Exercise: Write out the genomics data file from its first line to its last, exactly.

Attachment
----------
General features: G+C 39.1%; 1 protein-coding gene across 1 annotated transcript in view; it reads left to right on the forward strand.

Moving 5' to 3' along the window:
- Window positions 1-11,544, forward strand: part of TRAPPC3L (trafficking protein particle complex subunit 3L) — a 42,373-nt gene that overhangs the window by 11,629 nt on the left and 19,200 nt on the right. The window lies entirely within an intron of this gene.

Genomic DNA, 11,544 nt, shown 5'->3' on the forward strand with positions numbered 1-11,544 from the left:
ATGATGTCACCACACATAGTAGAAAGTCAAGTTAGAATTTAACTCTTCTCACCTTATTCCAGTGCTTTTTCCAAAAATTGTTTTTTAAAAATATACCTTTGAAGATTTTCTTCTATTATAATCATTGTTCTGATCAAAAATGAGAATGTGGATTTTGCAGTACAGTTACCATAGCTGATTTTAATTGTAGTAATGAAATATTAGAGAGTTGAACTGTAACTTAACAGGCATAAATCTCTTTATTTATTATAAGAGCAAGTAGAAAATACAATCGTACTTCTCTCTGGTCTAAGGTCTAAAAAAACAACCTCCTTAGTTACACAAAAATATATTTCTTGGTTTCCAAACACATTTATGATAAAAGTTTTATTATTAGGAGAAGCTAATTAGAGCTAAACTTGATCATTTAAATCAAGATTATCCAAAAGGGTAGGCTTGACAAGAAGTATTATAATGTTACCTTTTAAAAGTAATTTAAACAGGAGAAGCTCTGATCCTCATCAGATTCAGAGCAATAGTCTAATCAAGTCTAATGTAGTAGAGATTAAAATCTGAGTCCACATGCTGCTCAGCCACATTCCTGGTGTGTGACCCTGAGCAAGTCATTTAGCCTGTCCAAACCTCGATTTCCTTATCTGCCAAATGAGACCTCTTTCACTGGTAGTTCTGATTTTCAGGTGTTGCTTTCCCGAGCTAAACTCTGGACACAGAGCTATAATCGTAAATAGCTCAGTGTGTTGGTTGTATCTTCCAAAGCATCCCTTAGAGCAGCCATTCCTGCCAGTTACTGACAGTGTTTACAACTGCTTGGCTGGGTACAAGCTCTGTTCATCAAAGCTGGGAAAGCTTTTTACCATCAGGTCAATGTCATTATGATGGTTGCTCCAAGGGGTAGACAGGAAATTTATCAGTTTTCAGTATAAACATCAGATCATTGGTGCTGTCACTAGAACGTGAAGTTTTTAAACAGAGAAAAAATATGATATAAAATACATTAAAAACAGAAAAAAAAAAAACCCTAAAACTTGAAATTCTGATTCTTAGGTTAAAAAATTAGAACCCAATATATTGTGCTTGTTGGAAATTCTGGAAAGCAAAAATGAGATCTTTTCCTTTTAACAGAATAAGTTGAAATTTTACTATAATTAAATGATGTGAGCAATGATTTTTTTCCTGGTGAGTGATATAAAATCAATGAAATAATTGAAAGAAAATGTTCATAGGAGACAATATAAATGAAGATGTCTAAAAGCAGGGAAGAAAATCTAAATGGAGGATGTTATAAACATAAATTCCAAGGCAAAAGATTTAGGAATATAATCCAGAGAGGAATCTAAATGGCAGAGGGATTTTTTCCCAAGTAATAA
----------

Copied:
General features: G+C 39.1%; 1 protein-coding gene across 1 annotated transcript in view; it reads left to right on the forward strand.

Moving 5' to 3' along the window:
- Window positions 1-11,544, forward strand: part of TRAPPC3L (trafficking protein particle complex subunit 3L) — a 42,373-nt gene that overhangs the window by 11,629 nt on the left and 19,200 nt on the right. The window lies entirely within an intron of this gene.

Genomic DNA, 11,544 nt, shown 5'->3' on the forward strand with positions numbered 1-11,544 from the left:
ATGATGTCACCACACATAGTAGAAAGTCAAGTTAGAATTTAACTCTTCTCACCTTATTCCAGTGCTTTTTCCAAAAATTGTTTTTTAAAAATATACCTTTGAAGATTTTCTTCTATTATAATCATTGTTCTGATCAAAAATGAGAATGTGGATTTTGCAGTACAGTTACCATAGCTGATTTTAATTGTAGTAATGAAATATTAGAGAGTTGAACTGTAACTTAACAGGCATAAATCTCTTTATTTATTATAAGAGCAAGTAGAAAATACAATCGTACTTCTCTCTGGTCTAAGGTCTAAAAAAACAACCTCCTTAGTTACACAAAAATATATTTCTTGGTTTCCAAACACATTTATGATAAAAGTTTTATTATTAGGAGAAGCTAATTAGAGCTAAACTTGATCATTTAAATCAAGATTATCCAAAAGGGTAGGCTTGACAAGAAGTATTATAATGTTACCTTTTAAAAGTAATTTAAACAGGAGAAGCTCTGATCCTCATCAGATTCAGAGCAATAGTCTAATCAAGTCTAATGTAGTAGAGATTAAAATCTGAGTCCACATGCTGCTCAGCCACATTCCTGGTGTGTGACCCTGAGCAAGTCATTTAGCCTGTCCAAACCTCGATTTCCTTATCTGCCAAATGAGACCTCTTTCACTGGTAGTTCTGATTTTCAGGTGTTGCTTTCCCGAGCTAAACTCTGGACACAGAGCTATAATCGTAAATAGCTCAGTGTGTTGGTTGTATCTTCCAAAGCATCCCTTAGAGCAGCCATTCCTGCCAGTTACTGACAGTGTTTACAACTGCTTGGCTGGGTACAAGCTCTGTTCATCAAAGCTGGGAAAGCTTTTTACCATCAGGTCAATGTCATTATGATGGTTGCTCCAAGGGGTAGACAGGAAATTTATCAGTTTTCAGTATAAACATCAGATCATTGGTGCTGTCACTAGAACGTGAAGTTTTTAAACAGAGAAAAAATATGATATAAAATACATTAAAAACAGAAAAAAAAAAAACCCTAAAACTTGAAATTCTGATTCTTAGGTTAAAAAATTAGAACCCAATATATTGTGCTTGTTGGAAATTCTGGAAAGCAAAAATGAGATCTTTTCCTTTTAACAGAATAAGTTGAAATTTTACTATAATTAAATGATGTGAGCAATGATTTTTTTCCTGGTGAGTGATATAAAATCAATGAAATAATTGAAAGAAAATGTTCATAGGAGACAATATAAATGAAGATGTCTAAAAGCAGGGAAGAAAATCTAAATGGAGGATGTTATAAACATAAATTCCAAGGCAAAAGATTTAGGAATATAATCCAGAGAGGAATCTAAATGGCAGAGGGATTTTTTCCCAAGTAATAA